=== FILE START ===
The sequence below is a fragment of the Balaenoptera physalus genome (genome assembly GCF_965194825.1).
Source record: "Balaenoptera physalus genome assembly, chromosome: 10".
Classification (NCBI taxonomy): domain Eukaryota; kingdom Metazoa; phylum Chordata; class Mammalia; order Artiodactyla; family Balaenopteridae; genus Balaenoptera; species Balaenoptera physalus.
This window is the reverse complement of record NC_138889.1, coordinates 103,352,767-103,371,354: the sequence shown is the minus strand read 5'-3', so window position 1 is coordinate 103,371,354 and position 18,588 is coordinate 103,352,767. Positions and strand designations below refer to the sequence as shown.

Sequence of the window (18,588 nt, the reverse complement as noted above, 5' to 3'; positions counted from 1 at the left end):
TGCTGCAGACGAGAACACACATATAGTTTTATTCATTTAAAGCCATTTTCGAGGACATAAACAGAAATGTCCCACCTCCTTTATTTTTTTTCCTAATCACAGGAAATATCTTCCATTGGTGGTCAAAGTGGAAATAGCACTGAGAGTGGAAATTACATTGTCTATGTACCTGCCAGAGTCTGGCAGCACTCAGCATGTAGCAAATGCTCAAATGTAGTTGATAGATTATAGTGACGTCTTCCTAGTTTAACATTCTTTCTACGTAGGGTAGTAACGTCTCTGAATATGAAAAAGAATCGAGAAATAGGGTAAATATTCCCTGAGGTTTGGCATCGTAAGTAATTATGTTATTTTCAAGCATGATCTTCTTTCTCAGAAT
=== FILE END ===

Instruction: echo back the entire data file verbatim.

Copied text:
The sequence below is a fragment of the Balaenoptera physalus genome (genome assembly GCF_965194825.1).
Source record: "Balaenoptera physalus genome assembly, chromosome: 10".
Classification (NCBI taxonomy): domain Eukaryota; kingdom Metazoa; phylum Chordata; class Mammalia; order Artiodactyla; family Balaenopteridae; genus Balaenoptera; species Balaenoptera physalus.
This window is the reverse complement of record NC_138889.1, coordinates 103,352,767-103,371,354: the sequence shown is the minus strand read 5'-3', so window position 1 is coordinate 103,371,354 and position 18,588 is coordinate 103,352,767. Positions and strand designations below refer to the sequence as shown.

Sequence of the window (18,588 nt, the reverse complement as noted above, 5' to 3'; positions counted from 1 at the left end):
TGCTGCAGACGAGAACACACATATAGTTTTATTCATTTAAAGCCATTTTCGAGGACATAAACAGAAATGTCCCACCTCCTTTATTTTTTTTCCTAATCACAGGAAATATCTTCCATTGGTGGTCAAAGTGGAAATAGCACTGAGAGTGGAAATTACATTGTCTATGTACCTGCCAGAGTCTGGCAGCACTCAGCATGTAGCAAATGCTCAAATGTAGTTGATAGATTATAGTGACGTCTTCCTAGTTTAACATTCTTTCTACGTAGGGTAGTAACGTCTCTGAATATGAAAAAGAATCGAGAAATAGGGTAAATATTCCCTGAGGTTTGGCATCGTAAGTAATTATGTTATTTTCAAGCATGATCTTCTTTCTCAGAAT